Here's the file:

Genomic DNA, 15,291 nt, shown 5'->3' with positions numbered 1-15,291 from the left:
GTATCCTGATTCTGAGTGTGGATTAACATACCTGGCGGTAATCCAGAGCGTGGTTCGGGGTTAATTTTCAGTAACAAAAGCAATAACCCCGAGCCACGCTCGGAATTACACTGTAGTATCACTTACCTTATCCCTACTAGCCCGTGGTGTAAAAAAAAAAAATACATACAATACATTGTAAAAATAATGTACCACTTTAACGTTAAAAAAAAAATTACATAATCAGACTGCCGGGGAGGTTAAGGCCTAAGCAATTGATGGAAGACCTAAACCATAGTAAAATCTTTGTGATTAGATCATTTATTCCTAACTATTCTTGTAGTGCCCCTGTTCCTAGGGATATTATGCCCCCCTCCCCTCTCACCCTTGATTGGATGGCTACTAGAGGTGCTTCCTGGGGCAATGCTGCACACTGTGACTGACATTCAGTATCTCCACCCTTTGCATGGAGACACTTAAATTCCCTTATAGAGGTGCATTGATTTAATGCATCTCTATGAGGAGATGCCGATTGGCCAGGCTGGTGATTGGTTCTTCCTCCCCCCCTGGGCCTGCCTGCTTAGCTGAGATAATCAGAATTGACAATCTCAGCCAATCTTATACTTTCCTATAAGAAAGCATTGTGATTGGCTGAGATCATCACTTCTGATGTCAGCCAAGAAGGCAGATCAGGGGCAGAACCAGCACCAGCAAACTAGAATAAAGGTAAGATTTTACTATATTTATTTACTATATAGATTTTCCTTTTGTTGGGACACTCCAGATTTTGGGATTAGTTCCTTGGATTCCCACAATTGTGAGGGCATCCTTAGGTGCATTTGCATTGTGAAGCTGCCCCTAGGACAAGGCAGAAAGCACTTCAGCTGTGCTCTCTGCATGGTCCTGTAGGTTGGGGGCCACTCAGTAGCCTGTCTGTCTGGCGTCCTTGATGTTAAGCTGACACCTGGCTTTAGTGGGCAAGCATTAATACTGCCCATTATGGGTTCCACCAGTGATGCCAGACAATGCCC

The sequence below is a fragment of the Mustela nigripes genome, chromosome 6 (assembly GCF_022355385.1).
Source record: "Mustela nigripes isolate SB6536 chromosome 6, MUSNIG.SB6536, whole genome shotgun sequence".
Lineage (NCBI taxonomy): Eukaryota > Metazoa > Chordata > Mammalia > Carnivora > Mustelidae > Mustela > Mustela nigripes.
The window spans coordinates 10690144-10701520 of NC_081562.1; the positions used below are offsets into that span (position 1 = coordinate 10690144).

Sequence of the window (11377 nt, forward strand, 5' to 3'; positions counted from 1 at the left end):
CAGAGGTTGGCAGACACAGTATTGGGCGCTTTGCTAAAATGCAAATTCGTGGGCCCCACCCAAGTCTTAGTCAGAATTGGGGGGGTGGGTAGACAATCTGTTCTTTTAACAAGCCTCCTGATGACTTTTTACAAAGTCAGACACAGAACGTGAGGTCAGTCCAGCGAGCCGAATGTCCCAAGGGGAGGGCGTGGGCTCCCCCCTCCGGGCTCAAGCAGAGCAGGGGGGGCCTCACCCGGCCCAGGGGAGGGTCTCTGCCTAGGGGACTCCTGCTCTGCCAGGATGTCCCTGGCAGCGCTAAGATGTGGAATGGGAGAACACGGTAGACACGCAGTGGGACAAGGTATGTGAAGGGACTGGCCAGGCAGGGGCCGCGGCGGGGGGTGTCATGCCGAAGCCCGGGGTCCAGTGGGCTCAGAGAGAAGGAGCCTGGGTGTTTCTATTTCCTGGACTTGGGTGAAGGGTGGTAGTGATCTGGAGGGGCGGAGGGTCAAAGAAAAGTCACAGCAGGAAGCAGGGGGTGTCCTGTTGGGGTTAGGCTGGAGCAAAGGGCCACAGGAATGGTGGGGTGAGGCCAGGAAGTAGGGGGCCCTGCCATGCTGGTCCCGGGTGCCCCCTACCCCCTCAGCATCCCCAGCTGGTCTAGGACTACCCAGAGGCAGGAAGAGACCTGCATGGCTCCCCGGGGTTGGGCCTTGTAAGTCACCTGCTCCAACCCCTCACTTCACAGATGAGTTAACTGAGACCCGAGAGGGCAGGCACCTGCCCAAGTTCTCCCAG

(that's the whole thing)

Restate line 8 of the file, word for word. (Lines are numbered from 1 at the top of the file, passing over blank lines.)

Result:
CAGAGGTTGGCAGACACAGTATTGGGCGCTTTGCTAAAATGCAAATTCGTGGGCCCCACCCAAGTCTTAGTCAGAATTGGGGGGGTGGGTAGACAATCTGTTCTTTTAACAAGCCTCCTGATGACTTTTTACAAAGTCAGACACAGAACGTGAGGTCAGTCCAGCGAGCCGAATGTCCCAAGGGGAGGGCGTGGGCTCCCCCCTCCGGGCTCAAGCAGAGCAGGGGGGGCCTCACCCGGCCCAGGGGAGGGTCTCTGCCTAGGGGACTCCTGCTCTGCCAGGATGTCCCTGGCAGCGCTAAGATGTGGAATGGGAGAACACGGTAGACACGCAGTGGGACAAGGTATGTGAAGGGACTGGCCAGGCAGGGGCCGCGGCGGGGGGTGTCATGCCGAAGCCCGGGGTCCAGTGGGCTCAGAGAGAAGGAGCCTGGGTGTTTCTATTTCCTGGACTTGGGTGAAGGGTGGTAGTGATCTGGAGGGGCGGAGGGTCAAAGAAAAGTCACAGCAGGAAGCAGGGGGTGTCCTGTTGGGGTTAGGCTGGAGCAAAGGGCCACAGGAATGGTGGGGTGAGGCCAGGAAGTAGGGGGCCCTGCCATGCTGGTCCCGGGTGCCCCCTACCCCCTCAGCATCCCCAGCTGGTCTAGGACTACCCAGAGGCAGGAAGAGACCTGCATGGCTCCCCGGGGTTGGGCCTTGTAAGTCACCTGCTCCAACCCCTCACTTCACAGATGAGTTAACTGAGACCCGAGAGGGCAGGCACCTGCCCAAGTTCTCCCAG